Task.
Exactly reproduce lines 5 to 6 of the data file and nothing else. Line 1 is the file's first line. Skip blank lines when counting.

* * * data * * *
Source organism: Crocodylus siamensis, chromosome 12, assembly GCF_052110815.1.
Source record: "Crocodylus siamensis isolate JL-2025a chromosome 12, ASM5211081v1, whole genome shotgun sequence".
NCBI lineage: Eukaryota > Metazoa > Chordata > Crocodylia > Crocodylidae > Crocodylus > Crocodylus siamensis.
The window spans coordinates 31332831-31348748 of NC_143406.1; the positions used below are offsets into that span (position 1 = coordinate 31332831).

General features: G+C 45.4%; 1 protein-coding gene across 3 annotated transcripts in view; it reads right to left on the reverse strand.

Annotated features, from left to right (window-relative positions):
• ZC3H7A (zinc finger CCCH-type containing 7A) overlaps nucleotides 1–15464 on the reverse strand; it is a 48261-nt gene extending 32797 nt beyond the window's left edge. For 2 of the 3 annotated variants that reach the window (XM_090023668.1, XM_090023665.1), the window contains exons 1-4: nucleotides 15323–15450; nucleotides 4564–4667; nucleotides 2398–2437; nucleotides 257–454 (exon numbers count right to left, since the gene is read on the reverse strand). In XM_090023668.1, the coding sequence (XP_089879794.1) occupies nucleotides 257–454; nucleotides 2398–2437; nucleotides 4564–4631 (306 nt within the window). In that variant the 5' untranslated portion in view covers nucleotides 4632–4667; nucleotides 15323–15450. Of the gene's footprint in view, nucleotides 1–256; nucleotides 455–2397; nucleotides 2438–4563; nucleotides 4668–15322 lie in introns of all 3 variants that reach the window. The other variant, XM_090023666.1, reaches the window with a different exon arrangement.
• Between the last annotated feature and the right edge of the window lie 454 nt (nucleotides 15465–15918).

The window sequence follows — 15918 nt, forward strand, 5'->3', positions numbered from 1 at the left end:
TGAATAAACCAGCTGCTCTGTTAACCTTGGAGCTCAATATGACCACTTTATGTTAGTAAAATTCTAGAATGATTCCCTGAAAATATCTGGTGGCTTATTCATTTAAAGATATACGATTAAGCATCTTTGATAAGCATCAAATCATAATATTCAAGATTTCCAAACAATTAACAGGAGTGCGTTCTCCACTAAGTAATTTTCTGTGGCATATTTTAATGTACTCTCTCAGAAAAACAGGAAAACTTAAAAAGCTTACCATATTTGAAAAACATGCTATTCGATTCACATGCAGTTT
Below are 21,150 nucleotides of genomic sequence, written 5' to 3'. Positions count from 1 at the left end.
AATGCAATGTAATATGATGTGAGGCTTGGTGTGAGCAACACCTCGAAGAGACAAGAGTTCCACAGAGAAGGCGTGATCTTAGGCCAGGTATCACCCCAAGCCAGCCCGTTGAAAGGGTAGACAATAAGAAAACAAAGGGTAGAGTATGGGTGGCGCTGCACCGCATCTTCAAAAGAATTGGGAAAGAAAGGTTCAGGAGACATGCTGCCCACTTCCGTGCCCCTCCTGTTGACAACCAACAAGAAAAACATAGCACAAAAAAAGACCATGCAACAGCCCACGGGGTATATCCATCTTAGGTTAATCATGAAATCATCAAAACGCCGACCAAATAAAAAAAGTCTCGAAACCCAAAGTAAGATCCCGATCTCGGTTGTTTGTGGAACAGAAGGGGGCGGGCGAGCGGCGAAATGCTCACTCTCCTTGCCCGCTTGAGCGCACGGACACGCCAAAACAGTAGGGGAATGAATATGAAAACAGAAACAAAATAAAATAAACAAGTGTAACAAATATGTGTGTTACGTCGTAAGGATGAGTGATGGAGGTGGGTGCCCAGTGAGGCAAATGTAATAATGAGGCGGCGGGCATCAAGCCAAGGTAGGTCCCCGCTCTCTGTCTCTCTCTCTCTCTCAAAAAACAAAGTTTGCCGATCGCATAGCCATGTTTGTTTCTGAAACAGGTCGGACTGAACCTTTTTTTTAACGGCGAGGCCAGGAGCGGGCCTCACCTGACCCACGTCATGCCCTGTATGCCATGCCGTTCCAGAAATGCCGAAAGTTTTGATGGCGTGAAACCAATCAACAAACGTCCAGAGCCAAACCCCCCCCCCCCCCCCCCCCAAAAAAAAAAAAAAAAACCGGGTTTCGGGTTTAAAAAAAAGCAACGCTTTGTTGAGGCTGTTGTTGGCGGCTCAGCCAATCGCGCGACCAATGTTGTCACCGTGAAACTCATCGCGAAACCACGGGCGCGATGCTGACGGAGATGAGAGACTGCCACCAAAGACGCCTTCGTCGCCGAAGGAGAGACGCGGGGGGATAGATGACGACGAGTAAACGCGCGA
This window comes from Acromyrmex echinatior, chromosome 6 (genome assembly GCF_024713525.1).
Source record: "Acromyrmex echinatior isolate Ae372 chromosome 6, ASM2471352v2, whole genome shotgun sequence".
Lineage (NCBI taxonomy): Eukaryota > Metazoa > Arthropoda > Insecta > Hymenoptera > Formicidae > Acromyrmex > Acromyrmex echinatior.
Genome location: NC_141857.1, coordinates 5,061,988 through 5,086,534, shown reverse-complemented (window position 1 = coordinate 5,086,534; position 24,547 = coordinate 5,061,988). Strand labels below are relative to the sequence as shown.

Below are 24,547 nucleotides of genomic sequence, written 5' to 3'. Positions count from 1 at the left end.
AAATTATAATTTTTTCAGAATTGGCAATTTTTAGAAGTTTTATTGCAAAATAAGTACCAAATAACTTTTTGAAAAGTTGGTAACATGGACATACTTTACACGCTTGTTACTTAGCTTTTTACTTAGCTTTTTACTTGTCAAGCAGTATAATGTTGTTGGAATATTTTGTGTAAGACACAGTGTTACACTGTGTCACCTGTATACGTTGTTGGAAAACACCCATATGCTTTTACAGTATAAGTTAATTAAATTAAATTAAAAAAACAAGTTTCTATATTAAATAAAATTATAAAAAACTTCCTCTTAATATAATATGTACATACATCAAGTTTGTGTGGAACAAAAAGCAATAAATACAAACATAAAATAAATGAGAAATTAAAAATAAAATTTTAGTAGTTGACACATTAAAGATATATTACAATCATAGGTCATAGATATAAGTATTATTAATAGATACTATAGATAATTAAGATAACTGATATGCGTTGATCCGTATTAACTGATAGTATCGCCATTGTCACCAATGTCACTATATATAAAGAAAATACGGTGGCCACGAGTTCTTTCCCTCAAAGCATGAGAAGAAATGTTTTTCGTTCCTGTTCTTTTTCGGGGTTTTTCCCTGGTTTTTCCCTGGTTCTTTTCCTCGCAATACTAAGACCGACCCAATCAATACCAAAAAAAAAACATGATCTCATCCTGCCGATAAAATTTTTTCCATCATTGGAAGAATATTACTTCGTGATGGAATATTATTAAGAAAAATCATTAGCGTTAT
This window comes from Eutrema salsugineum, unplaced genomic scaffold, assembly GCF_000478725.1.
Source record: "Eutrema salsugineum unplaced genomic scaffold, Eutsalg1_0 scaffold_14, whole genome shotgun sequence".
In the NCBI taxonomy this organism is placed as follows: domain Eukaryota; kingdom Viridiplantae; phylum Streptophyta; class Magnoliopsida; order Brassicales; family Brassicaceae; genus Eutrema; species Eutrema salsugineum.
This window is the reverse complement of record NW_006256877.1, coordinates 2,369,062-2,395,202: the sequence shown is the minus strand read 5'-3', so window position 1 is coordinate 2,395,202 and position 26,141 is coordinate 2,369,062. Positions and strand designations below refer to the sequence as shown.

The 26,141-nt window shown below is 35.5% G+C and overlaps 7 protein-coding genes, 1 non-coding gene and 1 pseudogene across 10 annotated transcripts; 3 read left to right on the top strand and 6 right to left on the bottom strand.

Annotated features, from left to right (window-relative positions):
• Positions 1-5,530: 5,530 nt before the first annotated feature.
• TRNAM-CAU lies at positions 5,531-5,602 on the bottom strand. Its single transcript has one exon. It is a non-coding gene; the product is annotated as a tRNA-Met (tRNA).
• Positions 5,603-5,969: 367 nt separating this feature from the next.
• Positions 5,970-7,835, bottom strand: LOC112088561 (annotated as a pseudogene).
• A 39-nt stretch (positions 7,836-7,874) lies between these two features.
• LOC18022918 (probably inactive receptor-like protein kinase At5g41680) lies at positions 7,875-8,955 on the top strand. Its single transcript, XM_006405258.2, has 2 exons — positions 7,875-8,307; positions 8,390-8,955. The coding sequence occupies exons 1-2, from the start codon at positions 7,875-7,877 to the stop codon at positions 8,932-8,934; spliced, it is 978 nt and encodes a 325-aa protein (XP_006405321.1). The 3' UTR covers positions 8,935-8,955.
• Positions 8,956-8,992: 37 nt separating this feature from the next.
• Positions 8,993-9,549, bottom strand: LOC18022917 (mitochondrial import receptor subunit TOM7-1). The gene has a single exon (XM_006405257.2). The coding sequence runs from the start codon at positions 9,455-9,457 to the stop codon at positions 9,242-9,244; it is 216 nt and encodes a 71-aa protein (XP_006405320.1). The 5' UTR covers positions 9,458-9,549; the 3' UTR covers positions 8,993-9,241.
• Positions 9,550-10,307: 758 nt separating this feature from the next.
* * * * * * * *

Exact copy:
General features: G+C 45.4%; 1 protein-coding gene across 3 annotated transcripts in view; it reads right to left on the reverse strand.

Annotated features, from left to right (window-relative positions):